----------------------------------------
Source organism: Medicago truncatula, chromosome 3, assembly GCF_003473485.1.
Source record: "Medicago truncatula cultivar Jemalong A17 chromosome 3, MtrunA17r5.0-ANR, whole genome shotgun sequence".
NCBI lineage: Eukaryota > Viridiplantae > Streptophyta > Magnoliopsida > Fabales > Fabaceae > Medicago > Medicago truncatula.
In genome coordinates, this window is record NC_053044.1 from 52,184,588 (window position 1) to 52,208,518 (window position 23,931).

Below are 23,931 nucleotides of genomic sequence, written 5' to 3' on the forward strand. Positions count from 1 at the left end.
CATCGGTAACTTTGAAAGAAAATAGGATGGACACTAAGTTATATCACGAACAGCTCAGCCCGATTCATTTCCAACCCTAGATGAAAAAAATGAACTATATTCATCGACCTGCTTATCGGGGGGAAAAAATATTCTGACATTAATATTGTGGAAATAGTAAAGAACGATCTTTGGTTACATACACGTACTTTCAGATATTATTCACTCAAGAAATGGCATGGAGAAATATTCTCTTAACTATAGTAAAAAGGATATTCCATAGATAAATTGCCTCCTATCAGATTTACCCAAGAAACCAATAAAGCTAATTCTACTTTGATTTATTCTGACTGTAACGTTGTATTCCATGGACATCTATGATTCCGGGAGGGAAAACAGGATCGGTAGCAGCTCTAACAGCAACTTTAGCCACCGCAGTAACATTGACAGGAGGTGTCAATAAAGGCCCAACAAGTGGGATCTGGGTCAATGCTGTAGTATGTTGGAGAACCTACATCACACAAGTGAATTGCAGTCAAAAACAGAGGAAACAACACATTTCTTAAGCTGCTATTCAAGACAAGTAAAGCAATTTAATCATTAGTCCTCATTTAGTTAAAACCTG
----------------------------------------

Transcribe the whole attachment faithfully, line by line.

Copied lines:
Source organism: Medicago truncatula, chromosome 3, assembly GCF_003473485.1.
Source record: "Medicago truncatula cultivar Jemalong A17 chromosome 3, MtrunA17r5.0-ANR, whole genome shotgun sequence".
NCBI lineage: Eukaryota > Viridiplantae > Streptophyta > Magnoliopsida > Fabales > Fabaceae > Medicago > Medicago truncatula.
In genome coordinates, this window is record NC_053044.1 from 52,184,588 (window position 1) to 52,208,518 (window position 23,931).

Below are 23,931 nucleotides of genomic sequence, written 5' to 3' on the forward strand. Positions count from 1 at the left end.
CATCGGTAACTTTGAAAGAAAATAGGATGGACACTAAGTTATATCACGAACAGCTCAGCCCGATTCATTTCCAACCCTAGATGAAAAAAATGAACTATATTCATCGACCTGCTTATCGGGGGGAAAAAATATTCTGACATTAATATTGTGGAAATAGTAAAGAACGATCTTTGGTTACATACACGTACTTTCAGATATTATTCACTCAAGAAATGGCATGGAGAAATATTCTCTTAACTATAGTAAAAAGGATATTCCATAGATAAATTGCCTCCTATCAGATTTACCCAAGAAACCAATAAAGCTAATTCTACTTTGATTTATTCTGACTGTAACGTTGTATTCCATGGACATCTATGATTCCGGGAGGGAAAACAGGATCGGTAGCAGCTCTAACAGCAACTTTAGCCACCGCAGTAACATTGACAGGAGGTGTCAATAAAGGCCCAACAAGTGGGATCTGGGTCAATGCTGTAGTATGTTGGAGAACCTACATCACACAAGTGAATTGCAGTCAAAAACAGAGGAAACAACACATTTCTTAAGCTGCTATTCAAGACAAGTAAAGCAATTTAATCATTAGTCCTCATTTAGTTAAAACCTG